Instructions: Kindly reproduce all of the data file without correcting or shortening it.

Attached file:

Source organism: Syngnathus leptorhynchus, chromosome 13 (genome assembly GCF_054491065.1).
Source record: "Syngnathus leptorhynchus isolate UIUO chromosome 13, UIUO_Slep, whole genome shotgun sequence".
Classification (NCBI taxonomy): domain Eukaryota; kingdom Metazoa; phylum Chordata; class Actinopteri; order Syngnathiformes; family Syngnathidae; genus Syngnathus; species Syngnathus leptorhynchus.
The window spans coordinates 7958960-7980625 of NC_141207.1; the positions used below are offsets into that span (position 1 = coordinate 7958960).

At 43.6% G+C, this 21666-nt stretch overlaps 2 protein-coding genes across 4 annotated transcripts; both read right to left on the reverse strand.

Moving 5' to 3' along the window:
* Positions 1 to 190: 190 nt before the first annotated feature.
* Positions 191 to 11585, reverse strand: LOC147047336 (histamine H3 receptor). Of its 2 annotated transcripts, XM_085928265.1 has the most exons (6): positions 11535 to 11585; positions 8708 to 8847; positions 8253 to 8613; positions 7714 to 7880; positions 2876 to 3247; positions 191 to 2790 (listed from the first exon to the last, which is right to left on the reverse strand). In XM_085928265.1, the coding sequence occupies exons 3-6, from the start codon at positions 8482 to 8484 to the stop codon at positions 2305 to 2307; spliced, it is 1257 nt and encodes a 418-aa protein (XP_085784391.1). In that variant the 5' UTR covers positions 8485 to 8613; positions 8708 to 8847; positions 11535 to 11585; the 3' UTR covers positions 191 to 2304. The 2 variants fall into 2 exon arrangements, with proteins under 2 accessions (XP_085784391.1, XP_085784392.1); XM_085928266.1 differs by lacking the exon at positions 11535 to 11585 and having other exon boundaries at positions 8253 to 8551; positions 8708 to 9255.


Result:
Source organism: Syngnathus leptorhynchus, chromosome 13 (genome assembly GCF_054491065.1).
Source record: "Syngnathus leptorhynchus isolate UIUO chromosome 13, UIUO_Slep, whole genome shotgun sequence".
Classification (NCBI taxonomy): domain Eukaryota; kingdom Metazoa; phylum Chordata; class Actinopteri; order Syngnathiformes; family Syngnathidae; genus Syngnathus; species Syngnathus leptorhynchus.
The window spans coordinates 7958960-7980625 of NC_141207.1; the positions used below are offsets into that span (position 1 = coordinate 7958960).

At 43.6% G+C, this 21666-nt stretch overlaps 2 protein-coding genes across 4 annotated transcripts; both read right to left on the reverse strand.

Moving 5' to 3' along the window:
* Positions 1 to 190: 190 nt before the first annotated feature.
* Positions 191 to 11585, reverse strand: LOC147047336 (histamine H3 receptor). Of its 2 annotated transcripts, XM_085928265.1 has the most exons (6): positions 11535 to 11585; positions 8708 to 8847; positions 8253 to 8613; positions 7714 to 7880; positions 2876 to 3247; positions 191 to 2790 (listed from the first exon to the last, which is right to left on the reverse strand). In XM_085928265.1, the coding sequence occupies exons 3-6, from the start codon at positions 8482 to 8484 to the stop codon at positions 2305 to 2307; spliced, it is 1257 nt and encodes a 418-aa protein (XP_085784391.1). In that variant the 5' UTR covers positions 8485 to 8613; positions 8708 to 8847; positions 11535 to 11585; the 3' UTR covers positions 191 to 2304. The 2 variants fall into 2 exon arrangements, with proteins under 2 accessions (XP_085784391.1, XP_085784392.1); XM_085928266.1 differs by lacking the exon at positions 11535 to 11585 and having other exon boundaries at positions 8253 to 8551; positions 8708 to 9255.